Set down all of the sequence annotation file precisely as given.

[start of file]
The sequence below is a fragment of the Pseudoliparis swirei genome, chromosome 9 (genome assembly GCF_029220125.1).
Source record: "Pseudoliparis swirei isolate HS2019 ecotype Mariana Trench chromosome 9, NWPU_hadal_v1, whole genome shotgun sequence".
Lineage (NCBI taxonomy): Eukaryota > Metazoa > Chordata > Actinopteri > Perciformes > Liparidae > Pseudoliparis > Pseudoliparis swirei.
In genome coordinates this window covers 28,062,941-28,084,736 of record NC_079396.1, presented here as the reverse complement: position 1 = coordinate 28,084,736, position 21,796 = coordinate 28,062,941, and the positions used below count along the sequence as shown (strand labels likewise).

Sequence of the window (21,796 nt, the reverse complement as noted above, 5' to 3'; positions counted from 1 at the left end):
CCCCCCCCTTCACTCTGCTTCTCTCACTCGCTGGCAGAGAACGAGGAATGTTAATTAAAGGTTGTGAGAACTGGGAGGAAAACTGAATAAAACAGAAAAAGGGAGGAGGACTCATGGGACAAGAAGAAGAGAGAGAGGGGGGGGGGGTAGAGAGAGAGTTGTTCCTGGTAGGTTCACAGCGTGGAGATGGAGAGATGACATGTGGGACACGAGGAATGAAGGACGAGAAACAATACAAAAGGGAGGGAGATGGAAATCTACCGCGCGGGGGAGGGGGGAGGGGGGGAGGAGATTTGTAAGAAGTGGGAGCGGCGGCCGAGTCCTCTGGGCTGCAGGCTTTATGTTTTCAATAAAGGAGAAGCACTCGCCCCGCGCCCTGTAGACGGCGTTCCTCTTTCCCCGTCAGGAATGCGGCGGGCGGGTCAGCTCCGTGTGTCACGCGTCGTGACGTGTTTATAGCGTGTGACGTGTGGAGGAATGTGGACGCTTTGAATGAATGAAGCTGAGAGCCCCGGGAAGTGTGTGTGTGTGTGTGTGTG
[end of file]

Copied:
The sequence below is a fragment of the Pseudoliparis swirei genome, chromosome 9 (genome assembly GCF_029220125.1).
Source record: "Pseudoliparis swirei isolate HS2019 ecotype Mariana Trench chromosome 9, NWPU_hadal_v1, whole genome shotgun sequence".
Lineage (NCBI taxonomy): Eukaryota > Metazoa > Chordata > Actinopteri > Perciformes > Liparidae > Pseudoliparis > Pseudoliparis swirei.
In genome coordinates this window covers 28,062,941-28,084,736 of record NC_079396.1, presented here as the reverse complement: position 1 = coordinate 28,084,736, position 21,796 = coordinate 28,062,941, and the positions used below count along the sequence as shown (strand labels likewise).

Sequence of the window (21,796 nt, the reverse complement as noted above, 5' to 3'; positions counted from 1 at the left end):
CCCCCCCCTTCACTCTGCTTCTCTCACTCGCTGGCAGAGAACGAGGAATGTTAATTAAAGGTTGTGAGAACTGGGAGGAAAACTGAATAAAACAGAAAAAGGGAGGAGGACTCATGGGACAAGAAGAAGAGAGAGAGGGGGGGGGGGTAGAGAGAGAGTTGTTCCTGGTAGGTTCACAGCGTGGAGATGGAGAGATGACATGTGGGACACGAGGAATGAAGGACGAGAAACAATACAAAAGGGAGGGAGATGGAAATCTACCGCGCGGGGGAGGGGGGAGGGGGGGAGGAGATTTGTAAGAAGTGGGAGCGGCGGCCGAGTCCTCTGGGCTGCAGGCTTTATGTTTTCAATAAAGGAGAAGCACTCGCCCCGCGCCCTGTAGACGGCGTTCCTCTTTCCCCGTCAGGAATGCGGCGGGCGGGTCAGCTCCGTGTGTCACGCGTCGTGACGTGTTTATAGCGTGTGACGTGTGGAGGAATGTGGACGCTTTGAATGAATGAAGCTGAGAGCCCCGGGAAGTGTGTGTGTGTGTGTGTGTG